Signs: Symbol, Index, and Icon

In Design Theory on March 8, 2010 at 12:13 am

A sign can be defined as a lettered or patterned board that conveys meaning, command, or directions. Another kind of sign is more intangible or spiritual, like, “a sign of success.” For a graphic design discussion, let’s stick to the first definition. Generally speaking, there are three types of signs: symbol, index and icon. Depending on the project requirements, we may be asked to design one or more of these sign types. Let’s look at the differences and some examples of each.

A symbol does not have direct connection to what it represents. The meaning usually needs to be learned through association.

An index is a sign that directly points to the message or instruction.

An icon is directly related to what it represents, the meaning is immediately evident and it can be a smaller part that represents a whole.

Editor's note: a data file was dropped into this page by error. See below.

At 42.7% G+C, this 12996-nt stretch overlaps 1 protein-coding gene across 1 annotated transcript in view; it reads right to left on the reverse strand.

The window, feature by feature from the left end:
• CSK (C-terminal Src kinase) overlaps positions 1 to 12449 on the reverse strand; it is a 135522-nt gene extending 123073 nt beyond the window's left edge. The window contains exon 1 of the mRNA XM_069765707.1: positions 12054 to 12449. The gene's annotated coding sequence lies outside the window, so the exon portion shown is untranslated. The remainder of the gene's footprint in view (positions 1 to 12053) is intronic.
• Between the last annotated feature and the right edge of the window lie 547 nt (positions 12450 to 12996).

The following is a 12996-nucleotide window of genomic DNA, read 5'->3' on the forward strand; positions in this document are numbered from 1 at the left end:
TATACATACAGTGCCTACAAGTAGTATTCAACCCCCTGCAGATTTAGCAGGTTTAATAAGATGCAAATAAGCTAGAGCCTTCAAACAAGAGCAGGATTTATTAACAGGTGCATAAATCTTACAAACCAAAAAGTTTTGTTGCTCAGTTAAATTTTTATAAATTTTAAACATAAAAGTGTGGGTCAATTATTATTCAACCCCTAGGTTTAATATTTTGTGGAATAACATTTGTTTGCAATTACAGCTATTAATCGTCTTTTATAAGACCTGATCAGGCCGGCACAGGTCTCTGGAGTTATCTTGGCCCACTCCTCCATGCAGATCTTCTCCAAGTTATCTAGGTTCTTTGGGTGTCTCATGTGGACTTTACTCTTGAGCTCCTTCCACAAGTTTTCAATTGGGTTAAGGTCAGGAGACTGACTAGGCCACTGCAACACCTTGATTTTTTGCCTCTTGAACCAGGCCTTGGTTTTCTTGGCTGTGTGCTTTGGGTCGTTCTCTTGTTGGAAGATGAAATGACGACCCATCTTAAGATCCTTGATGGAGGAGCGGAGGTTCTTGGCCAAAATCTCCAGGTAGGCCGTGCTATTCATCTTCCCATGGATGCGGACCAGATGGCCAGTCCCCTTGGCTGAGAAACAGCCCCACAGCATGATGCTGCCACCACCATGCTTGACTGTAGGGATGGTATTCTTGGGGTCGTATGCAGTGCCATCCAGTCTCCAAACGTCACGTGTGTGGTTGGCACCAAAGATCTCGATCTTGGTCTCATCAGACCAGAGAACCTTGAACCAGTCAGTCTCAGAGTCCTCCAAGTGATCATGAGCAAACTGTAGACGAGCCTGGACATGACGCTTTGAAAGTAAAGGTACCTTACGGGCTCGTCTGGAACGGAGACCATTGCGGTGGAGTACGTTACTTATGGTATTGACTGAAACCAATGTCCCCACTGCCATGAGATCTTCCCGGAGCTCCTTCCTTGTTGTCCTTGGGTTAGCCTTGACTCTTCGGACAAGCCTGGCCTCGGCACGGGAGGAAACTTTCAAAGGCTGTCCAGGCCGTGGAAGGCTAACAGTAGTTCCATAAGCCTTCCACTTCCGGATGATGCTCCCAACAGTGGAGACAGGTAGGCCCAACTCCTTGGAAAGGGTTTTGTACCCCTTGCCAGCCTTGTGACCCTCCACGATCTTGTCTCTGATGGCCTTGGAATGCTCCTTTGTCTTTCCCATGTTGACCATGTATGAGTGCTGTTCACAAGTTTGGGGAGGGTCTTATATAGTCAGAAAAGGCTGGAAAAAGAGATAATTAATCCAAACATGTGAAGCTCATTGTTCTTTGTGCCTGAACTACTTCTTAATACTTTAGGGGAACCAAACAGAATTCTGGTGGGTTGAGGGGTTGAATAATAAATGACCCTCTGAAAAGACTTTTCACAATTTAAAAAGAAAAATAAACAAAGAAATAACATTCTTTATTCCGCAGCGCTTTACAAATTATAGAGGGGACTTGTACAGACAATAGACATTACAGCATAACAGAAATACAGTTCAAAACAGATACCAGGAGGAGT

Symbol, Index, and Icon examples


Sobottka, Jason, 2010. HUM311 lecture.

  1. Hey, I think you may have icon and index a bit mixed up here. You wrote that “Icon is directly related to what it represents”. The definition according to Charles Sanders Peirce is “The icon physically resembles the signified. Signifies by resemblance.” I good example is the home icon on websites. It looks like a home. The index signifies by direct connection. An index is evidence of something, or it directs the attention to something. An index is a type of sign that signifies by having a direct connection to what it signifies – smoke is an index of fire, and a pointing finger is an index of what it indicates.

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